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A Two Year Review Of The Treatment And Complications Of Mandibular Angle Fractures
  1. D K Dhariwal, FDS RCS FRCS, Specialist Registrar1,*,
  2. Wg Cdr A J Gibbons, MA(Cantab) FDS RCS FRCS RAF, Specialist Registrar+,
  3. M Murphy, BSc FDS RCS, Staff Grade*,
  4. J Llewelyn, FDS RCS FRCS, Consultant* and
  5. M C Gregory, BChD FDS RCS, Consultant*
  1. 1daljitdhariwal{at}


A review of all patients with treated mandibular angle fractures at a district general hospital, over a two year period, was undertaken. Forty one consecutive patients with 43 mandibular angle fractures were identified. Thirty eight fractures were treated by open reduction and internal fixation with miniplates and 5 by intermaxillary fixation (IMF).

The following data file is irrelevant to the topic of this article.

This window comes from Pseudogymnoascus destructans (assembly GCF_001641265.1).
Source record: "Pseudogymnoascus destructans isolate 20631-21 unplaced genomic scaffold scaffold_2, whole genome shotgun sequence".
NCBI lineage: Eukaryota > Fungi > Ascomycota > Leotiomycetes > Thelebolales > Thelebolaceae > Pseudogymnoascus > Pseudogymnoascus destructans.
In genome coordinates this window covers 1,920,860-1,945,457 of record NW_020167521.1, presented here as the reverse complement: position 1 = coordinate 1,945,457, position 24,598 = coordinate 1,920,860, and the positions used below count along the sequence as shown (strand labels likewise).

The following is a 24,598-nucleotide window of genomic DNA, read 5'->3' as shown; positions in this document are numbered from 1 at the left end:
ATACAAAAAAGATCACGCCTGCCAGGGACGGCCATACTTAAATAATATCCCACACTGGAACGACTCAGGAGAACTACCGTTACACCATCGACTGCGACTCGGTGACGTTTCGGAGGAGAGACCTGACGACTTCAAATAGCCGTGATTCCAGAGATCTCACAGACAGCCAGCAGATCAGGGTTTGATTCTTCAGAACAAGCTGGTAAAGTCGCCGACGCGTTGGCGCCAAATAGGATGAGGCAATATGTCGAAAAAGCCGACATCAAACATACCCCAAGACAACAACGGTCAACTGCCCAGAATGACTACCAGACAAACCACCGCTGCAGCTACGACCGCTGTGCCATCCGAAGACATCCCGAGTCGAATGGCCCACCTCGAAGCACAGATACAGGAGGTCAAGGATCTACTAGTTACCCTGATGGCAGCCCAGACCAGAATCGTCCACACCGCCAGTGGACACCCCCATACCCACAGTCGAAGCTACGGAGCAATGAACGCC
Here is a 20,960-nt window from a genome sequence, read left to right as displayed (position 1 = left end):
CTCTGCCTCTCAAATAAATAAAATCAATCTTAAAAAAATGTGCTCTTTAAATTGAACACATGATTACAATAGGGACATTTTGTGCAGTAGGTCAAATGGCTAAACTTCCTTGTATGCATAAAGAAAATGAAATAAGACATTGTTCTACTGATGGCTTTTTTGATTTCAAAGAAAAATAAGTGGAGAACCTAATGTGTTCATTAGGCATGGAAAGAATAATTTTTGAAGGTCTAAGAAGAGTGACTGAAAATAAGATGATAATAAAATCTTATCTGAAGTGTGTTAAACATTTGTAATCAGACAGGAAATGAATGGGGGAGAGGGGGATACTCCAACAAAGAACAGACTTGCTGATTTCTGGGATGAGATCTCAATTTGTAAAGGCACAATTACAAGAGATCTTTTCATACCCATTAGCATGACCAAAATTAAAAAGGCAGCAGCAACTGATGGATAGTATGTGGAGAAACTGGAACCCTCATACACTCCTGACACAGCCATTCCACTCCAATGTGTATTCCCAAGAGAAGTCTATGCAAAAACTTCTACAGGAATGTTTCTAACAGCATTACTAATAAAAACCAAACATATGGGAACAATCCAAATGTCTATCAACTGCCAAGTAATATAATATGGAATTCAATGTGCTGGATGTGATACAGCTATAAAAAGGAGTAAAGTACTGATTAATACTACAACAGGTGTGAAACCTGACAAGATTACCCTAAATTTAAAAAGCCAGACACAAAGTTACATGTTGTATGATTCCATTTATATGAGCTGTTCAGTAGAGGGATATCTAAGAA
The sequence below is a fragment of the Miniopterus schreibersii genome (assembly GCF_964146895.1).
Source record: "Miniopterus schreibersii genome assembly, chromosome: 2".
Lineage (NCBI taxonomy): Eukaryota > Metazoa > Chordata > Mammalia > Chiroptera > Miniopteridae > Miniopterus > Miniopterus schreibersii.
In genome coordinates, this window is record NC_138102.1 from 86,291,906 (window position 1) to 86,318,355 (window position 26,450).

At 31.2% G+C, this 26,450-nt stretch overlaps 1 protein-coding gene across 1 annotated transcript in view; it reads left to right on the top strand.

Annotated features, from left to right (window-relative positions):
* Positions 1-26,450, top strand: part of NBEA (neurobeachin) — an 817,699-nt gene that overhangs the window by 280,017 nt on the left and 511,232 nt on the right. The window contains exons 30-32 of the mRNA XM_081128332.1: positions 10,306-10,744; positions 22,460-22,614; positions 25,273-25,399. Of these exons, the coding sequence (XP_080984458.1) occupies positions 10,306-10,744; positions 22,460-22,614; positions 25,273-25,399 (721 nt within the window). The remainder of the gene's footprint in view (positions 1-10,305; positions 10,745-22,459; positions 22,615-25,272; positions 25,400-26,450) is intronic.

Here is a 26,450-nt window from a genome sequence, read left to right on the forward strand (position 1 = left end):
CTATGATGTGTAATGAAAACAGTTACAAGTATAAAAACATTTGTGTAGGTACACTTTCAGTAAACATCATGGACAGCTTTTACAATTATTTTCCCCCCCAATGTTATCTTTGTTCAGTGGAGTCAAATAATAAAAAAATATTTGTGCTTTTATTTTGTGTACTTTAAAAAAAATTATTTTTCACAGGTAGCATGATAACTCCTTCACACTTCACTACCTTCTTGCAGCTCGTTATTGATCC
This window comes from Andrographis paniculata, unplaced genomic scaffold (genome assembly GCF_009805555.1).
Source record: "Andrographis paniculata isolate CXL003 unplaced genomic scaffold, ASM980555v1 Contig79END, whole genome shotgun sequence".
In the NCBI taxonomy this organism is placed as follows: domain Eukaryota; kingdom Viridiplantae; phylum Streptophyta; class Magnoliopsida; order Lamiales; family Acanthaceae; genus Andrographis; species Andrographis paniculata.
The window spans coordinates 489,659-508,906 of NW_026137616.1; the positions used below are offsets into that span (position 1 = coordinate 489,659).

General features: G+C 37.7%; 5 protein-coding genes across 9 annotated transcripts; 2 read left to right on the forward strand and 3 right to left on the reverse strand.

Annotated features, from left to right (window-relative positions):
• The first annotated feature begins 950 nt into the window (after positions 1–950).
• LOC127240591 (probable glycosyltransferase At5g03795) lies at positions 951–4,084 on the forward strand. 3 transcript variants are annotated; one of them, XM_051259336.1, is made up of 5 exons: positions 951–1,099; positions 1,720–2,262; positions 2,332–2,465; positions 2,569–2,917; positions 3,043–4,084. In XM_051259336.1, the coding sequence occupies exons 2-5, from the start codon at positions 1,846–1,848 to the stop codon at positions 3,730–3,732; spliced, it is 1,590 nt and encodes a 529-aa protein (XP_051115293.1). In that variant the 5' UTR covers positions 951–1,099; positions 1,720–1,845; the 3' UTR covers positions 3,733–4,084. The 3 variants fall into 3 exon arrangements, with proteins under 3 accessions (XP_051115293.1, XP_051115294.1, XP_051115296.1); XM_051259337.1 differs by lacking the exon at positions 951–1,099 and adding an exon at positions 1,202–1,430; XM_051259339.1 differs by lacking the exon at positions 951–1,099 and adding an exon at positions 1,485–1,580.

Fractures treated with miniplates were reduced under direct vision to give an anatomical reduction without using temporary intermaxillary fixation. The shortened operative time together with the prompt administration of intravenous antibiotics following injury and rapid treatment of fractures after admission resulted in a low complication rate of 7.3% of patients requiring a subsequent surgical procedure. Although IMF has an important role to play in the general treatment of facial fractures, we suggest that there is a place for single miniplate fracture fixation without the use of temporary IMF when treating simple angle fractures. As this technique is quick and has a low complication rate its use in military situations should be considered.

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